Plans to Achieve Self-Support (PASS)

Social Security’s Plan to Achieve Self-Support (PASS) program lets people who get Supplemental Security Income (SSI) benefits earn more money and save up that money in a special type of account. The money that you save up can be used to:

  • Help pay for the cost of school or training
  • Start a business
  • Pay for equipment, support services, and other expenses related to your goal

Usually, if you get SSI benefits and have income from a job or from another benefits program, like Social Security Disability Insurance (SSDI), your SSI benefits amount will go down. Also, if you save up too much money in a savings account or build up your assets in any other way, you could lose your SSI benefits altogether because you have more than the resource limit ($2,000 if you’re single, $3,000 for couples).

The PASS program helps make saving easier and lets you get yourself into a better financial situation. There are 2 basic benefits:

  • You can save up resources without losing your SSI benefits.
  • If you have income, you can put it into the PASS and it won’t be counted as income by SSI, thus your benefits amount won’t go down.

In this way, the PASS program can help you achieve self-sufficiency. The money you save up has to be for a work goal and can include education, training, equipment, support services, or other expenses related to this goal. If you already go to college or have a job, you can set up a PASS to help pay for your current work, school, or health expenses.

PASS plans can help some people become eligible for SSI benefits

Most people who do a PASS are already on SSI. However, some people who aren’t on SSI can also do a PASS, if the PASS plan will help them qualify for SSI. Here are a couple of examples of how this could work:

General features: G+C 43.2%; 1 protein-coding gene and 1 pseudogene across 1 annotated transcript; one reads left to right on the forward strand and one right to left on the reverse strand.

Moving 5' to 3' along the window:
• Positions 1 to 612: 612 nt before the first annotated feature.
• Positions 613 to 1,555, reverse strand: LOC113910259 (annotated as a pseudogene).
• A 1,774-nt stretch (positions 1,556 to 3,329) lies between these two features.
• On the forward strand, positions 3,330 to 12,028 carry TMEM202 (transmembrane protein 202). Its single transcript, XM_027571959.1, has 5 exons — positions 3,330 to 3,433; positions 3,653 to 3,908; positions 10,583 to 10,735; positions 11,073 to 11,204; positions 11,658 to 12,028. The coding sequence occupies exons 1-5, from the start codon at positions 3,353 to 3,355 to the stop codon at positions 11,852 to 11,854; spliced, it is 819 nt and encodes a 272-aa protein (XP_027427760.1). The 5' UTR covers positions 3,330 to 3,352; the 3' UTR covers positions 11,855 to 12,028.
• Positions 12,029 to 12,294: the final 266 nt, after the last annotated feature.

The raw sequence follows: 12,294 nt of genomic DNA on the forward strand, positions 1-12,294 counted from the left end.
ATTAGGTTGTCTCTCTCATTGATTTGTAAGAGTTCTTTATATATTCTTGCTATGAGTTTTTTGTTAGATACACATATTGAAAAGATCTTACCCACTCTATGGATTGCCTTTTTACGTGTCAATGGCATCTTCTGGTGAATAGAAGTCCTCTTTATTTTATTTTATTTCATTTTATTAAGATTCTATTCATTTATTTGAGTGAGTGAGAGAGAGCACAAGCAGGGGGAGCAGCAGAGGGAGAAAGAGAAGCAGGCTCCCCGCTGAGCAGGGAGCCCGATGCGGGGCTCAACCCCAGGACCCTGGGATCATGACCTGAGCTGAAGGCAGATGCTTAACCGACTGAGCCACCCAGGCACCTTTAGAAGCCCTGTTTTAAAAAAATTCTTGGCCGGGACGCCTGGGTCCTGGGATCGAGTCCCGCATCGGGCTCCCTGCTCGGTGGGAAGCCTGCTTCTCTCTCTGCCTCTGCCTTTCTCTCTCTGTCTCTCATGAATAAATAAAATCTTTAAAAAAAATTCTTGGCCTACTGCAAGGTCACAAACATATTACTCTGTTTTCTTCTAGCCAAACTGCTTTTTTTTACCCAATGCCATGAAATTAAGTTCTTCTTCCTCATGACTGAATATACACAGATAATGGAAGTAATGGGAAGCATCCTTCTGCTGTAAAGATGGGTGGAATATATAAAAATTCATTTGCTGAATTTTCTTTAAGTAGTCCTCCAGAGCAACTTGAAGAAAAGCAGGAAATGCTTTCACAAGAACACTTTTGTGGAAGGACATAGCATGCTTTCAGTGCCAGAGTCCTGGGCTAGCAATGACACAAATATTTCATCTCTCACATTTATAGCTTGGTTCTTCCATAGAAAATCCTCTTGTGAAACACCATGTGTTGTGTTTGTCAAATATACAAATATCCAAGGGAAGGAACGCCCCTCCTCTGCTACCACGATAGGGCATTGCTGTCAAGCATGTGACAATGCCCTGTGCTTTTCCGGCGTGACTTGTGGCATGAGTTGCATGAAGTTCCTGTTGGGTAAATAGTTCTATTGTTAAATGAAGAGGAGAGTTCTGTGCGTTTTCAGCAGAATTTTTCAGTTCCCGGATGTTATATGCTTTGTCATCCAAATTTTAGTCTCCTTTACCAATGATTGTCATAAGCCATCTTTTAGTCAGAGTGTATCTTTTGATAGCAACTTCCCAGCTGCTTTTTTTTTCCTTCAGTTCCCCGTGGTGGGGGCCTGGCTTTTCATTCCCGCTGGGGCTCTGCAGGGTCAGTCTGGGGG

1. If you don’t qualify for SSI benefits because of your SSDI benefits, you might be able to put the money you get from SSDI into a PASS. Once you put the SSDI money into the PASS, it will no longer count as income for SSI and you could qualify for SSI benefits.
  2. If you are not eligible for SSI benefits because of the resource limit, you may be able to move your savings into a PASS and become eligible.

Eligibility and Application

To set up a PASS, you must:

  • Be on SSI or become eligible for SSI benefits as a result of an approved PASS application.
  • Have a source of income other than SSI (for example, SSDI cash benefits or wages from a job) or have resources over $2,000 that you can use to fund your PASS plan.
  • Have a work goal that will help you earn enough money to lower your Social Security disability benefits or get off benefits altogether.
  • Be able to write down a plan that shows how saving a certain amount of money will let you reach your work goal. Social Security has staff called a PASS Cadre who can help you write your PASS plan.
  • Be under age 65. If you are 65 or older, you may be able to set up a PASS if you were getting SSI cash benefits based on disability or blindness in the month before your 65th birthday.

Social Security has an application form (PDF) to do a PASS. On the application, you will describe your goals for work and how you plan to achieve them. This description should be detailed enough to convince Social Security that:

  • You have a clear plan
  • The plan is something you can realistically do
  • If you completed the plan, your need for SSI or SSDI benefits would be, and lowered or eliminated.

If you currently do not have a clear work goal or a clear way to achieve it, you may consider working with an organization like Vocational Rehabilitation (VR) or an Employment Network (EN) through the Ticket to Work program.

Application Assistance